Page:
The first days on his land, John lived under an overturned wagon box, while building a 16 x 18 foot sod shack. Upon completion of the sod shack, he married Fredricka Roth of Glen Ullin and in the spring of 1906 they began to build the homestead which still stands today. Stones were hauled in from the hills on the southern part of their acreage and lumber brought in by horse drawn wagon from Glen Ullin, some fifty miles away. Mortar was made by John and Fredicka as they did in Russia, from clay, manure, straw and water and mixed by hand.

The first year of building the homestead, the weather turned on them in the spring, raining almost every day from May through the middle of June. All this rain left him without much profit out of his first crop of wheat and small grain, but in early fall, all the increased moisture made a wonderful crop of prairie hay for feeding stock. Mother Nature continued to touch John and Fredricka with a heavy hand. Winter that year was unusually snowy. The heavy snows started in December and did not let up until February. But the building of the homestead continued through rain and heavy winter snows and the homestead was completed in 1907.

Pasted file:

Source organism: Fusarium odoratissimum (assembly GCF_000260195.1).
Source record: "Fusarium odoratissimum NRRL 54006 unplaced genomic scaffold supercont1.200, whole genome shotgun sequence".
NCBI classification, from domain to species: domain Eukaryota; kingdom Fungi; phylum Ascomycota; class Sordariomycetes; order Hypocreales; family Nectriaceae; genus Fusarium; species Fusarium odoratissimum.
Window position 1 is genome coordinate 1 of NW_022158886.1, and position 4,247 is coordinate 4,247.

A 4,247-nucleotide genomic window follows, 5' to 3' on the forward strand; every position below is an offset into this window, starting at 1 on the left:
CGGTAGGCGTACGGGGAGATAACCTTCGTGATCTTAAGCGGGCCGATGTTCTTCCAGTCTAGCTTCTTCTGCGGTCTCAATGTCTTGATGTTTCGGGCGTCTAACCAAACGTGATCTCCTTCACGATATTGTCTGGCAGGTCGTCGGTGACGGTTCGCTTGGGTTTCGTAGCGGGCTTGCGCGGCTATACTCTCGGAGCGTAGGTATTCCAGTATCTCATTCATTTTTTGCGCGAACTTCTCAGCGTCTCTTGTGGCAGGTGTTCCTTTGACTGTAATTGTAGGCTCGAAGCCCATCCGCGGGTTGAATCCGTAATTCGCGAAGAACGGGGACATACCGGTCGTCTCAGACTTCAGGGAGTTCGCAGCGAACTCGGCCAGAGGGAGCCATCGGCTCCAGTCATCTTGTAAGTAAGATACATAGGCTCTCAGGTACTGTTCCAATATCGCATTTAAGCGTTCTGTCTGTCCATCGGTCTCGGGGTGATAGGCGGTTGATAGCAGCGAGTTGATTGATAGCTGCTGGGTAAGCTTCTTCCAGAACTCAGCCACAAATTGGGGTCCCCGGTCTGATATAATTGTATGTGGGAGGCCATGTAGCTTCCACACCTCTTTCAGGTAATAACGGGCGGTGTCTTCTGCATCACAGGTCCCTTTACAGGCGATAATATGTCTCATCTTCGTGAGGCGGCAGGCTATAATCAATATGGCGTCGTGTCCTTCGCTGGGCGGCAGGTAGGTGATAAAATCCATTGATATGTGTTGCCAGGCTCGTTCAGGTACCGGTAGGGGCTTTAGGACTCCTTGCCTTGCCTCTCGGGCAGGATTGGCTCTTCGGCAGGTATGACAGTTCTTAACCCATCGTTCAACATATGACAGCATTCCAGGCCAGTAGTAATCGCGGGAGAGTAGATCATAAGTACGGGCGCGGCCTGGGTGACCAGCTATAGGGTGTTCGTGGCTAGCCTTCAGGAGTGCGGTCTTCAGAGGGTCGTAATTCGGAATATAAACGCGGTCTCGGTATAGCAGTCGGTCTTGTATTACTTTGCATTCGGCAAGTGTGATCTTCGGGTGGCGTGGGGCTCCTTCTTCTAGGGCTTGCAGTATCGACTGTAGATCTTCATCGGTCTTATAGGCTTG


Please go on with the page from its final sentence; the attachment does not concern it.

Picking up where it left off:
By 1907 Mott was growing and adding churches to their community and John and Fredricka became very active in the community. John helped build the Christ Lutheran Church and served as Treasurer for six years. He was also precinct committee officer for some twenty years.

Fredricka sadly lost the first three infants born on the homestead and their burial plot still stands today behind the homestead marked by three home-made wooden crosses. (Mott had no cemetery until 1923). Six more children were born to the couple; Herbert, Christian, Marie, Helen, Adolph and Reinhold. Herbert was lost in 1923 and was buried in the then newly developed Mott Cemetery.